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Disability Nondiscrimination Regulations

Definition of Disability Under the ADA: A Practical Overview and Update

Revised Date: 2010
Original Date: 2001
Authorship History: This publication was written in September, 2001 by Sheila D. Duston, an attorney-mediaator practicing in the Washington, DC metropolitan area. It was updated in 2010 by Beth Reiter, an independent legal consultant, Ithaca, N.Y., with assistance from Sara Furguson, a Cornell University Employment and Disability Institute ILR student research assistant.
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The first issue in almost all cases arising under Title I of the Americans with Disabilities Act (ADA) is whether the plaintiff has a “disability.” Because the U.S. Congress crafted the definition of disability in Title I of the ADA in order to eliminate discrimination in the workplace, it may differ from the definition of disability used in other federal, state and local statutes. The ADA defines disabil­ity as a physical or mental impairment that substantially limits a major life activ­ity; a record of such an impairment; or being regarded as having such an impair­ment. Numerous court cases have been dismissed based upon a finding that the individual filing suit did not have a disability as defined under the ADA.

When an employer is presented with a request for accommodation or other action required by the ADA, the issue of whether the individual has an ADA disability is often an important threshold question. At times, the impairment may clearly qualify as an ADA disability. In other situations, variables such as the severity or duration of the impairment may make ADA coverage uncertain. Where it is a close call, an employer with good human resources management may skip ahead to the issue of reasonable accommodation. If the employer is able to accommodate the individual’s request without undue cost or disruption, it may choose to do so as a smart employment practice, regardless of whether the ADA applies.

What is an ADA Impairment?


Generally, whether an individual has an ADA impairment is reasonably clear. It will not likely lead to litigation if the impairment is obvious or if there is a documented diagnosis combined with a substantial limitation of a major life activity. An “impairment” may be physiological, mental, or psychological. The ADA broadly defines the term “impairment” as any physiological disorder or condition, cosmetic disfigurement, or anatomical loss affecting one or more of the body’s multiple systems, including the special sense organs, neurological, musculoskeletal, respiratory, cardiovascular, reproductive, digestive, geni­to-urinary, hemic and lymphatic, skin and endocrine systems. The ADA further defines “impairment” as any mental or psychological disorder, such as mental retardation, organic brain syndrome, emotional or mental illness, and specific learning disabilities. Neither the statute nor regulations interpreting and imple­menting the ADA attempt to list all covered disorders or conditions. A comprehensive listing would be almost impossible, given the number and variety of possible impairments.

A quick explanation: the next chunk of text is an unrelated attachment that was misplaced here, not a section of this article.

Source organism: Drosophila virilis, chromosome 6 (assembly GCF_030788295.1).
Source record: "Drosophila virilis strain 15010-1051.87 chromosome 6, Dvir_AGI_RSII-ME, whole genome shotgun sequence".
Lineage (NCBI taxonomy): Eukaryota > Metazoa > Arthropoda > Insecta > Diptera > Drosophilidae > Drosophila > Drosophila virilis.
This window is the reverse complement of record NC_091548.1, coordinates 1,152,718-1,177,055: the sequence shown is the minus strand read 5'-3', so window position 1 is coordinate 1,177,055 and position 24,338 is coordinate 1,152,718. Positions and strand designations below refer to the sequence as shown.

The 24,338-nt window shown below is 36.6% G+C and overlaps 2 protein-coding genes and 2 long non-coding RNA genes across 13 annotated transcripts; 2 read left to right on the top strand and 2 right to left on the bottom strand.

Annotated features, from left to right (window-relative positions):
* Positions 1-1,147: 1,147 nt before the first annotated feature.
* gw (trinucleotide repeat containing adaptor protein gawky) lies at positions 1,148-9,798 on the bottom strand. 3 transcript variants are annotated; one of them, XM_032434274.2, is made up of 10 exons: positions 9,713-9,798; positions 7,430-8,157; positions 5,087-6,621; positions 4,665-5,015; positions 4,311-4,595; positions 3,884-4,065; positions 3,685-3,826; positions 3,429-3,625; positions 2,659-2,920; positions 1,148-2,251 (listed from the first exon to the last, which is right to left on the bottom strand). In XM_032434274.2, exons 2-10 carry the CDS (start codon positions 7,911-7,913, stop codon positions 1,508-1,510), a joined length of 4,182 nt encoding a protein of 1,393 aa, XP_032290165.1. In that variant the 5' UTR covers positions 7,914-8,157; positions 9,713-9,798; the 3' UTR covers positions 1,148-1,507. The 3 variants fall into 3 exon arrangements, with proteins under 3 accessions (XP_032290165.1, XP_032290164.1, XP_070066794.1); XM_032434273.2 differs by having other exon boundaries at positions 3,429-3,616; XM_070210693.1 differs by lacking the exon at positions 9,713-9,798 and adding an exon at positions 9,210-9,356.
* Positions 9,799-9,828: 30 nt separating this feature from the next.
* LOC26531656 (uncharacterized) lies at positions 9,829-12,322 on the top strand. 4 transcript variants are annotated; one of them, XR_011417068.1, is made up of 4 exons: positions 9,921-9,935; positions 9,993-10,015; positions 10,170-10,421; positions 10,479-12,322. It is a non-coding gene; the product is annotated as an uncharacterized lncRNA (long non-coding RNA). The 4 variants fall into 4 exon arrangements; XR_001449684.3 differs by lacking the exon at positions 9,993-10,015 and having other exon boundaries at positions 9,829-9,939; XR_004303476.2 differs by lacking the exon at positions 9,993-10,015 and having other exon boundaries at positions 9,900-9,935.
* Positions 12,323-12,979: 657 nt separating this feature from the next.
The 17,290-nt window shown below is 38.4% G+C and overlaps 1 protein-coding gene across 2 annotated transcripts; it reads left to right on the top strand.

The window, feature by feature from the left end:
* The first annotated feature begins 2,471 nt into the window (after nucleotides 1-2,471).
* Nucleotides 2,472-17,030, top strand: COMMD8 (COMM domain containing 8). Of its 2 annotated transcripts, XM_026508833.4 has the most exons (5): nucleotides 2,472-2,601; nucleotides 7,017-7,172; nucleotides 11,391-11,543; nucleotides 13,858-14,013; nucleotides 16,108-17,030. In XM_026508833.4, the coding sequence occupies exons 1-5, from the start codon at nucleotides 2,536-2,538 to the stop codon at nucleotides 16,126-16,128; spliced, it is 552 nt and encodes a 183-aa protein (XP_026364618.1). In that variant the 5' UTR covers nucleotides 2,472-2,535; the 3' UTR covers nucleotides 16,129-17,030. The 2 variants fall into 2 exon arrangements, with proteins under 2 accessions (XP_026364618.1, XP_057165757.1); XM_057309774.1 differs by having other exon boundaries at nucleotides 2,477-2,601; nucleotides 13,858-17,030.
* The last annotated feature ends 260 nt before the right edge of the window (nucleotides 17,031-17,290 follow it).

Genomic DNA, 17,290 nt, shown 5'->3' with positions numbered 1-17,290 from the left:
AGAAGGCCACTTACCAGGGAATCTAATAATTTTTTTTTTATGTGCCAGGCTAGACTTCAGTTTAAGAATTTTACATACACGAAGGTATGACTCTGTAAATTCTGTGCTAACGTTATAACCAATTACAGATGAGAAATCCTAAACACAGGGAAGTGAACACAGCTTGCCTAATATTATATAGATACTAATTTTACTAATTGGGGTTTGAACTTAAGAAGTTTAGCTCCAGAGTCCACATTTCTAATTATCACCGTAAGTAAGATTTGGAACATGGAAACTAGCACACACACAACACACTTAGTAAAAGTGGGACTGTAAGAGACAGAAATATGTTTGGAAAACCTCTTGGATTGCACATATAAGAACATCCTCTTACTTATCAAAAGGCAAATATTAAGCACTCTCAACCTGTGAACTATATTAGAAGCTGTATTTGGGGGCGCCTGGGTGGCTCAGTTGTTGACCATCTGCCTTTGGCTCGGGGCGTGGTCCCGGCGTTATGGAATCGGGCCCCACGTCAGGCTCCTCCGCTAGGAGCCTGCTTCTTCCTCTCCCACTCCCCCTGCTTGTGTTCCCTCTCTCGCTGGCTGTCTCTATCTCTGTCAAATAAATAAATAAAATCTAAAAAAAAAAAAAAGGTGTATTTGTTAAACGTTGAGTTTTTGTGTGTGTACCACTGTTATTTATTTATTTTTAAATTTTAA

The definition of impairment does not include physical characteristics (e.g., left-handedness or normal height or weight deviations), com­mon personality traits (e.g., a quick temper), pregnancy, and cultural or economic disad­vantages. There are also certain statutory exclusions from the definition of disability, including individuals engaged in the current use of illegal drugs when the employer acts on the basis of such use.

What is a Major Life Activity?

Once it is determined that an individual has an impairment as defined by the ADA, one must determine whether that impairment sub­stantially limits a major life activity. As origi­nally enacted in 1990, the ADA did not elabo­rate upon the meaning of the term “major life activity.” EEOC regulations implementing the ADA did state, however, that functions such as caring for oneself, performing manual tasks, walking, seeing, hearing, speaking, breathing, learning, and working are major life activi­ties. Since the early 1990’s, federal courts have identified additional major life activities, such as sitting, standing, bending, communicating, lifting, reaching, sleeping, eating, reading and mental/emotional processes such as thinking, concentrating and interacting with others. All of the major life activities mentioned above are now specifically included in the ADA defini­tion of major life activities due to the ADA Amendments Act of 2008 (ADAAA). In ad­dition, Congress broadened the definition of major life activities to include the operation of major bodily functions, such as: the functions of the immune system; normal cell growth; and digestive, bowel, bladder, neurological, brain, respiratory, circulatory, endocrine and reproductive functions.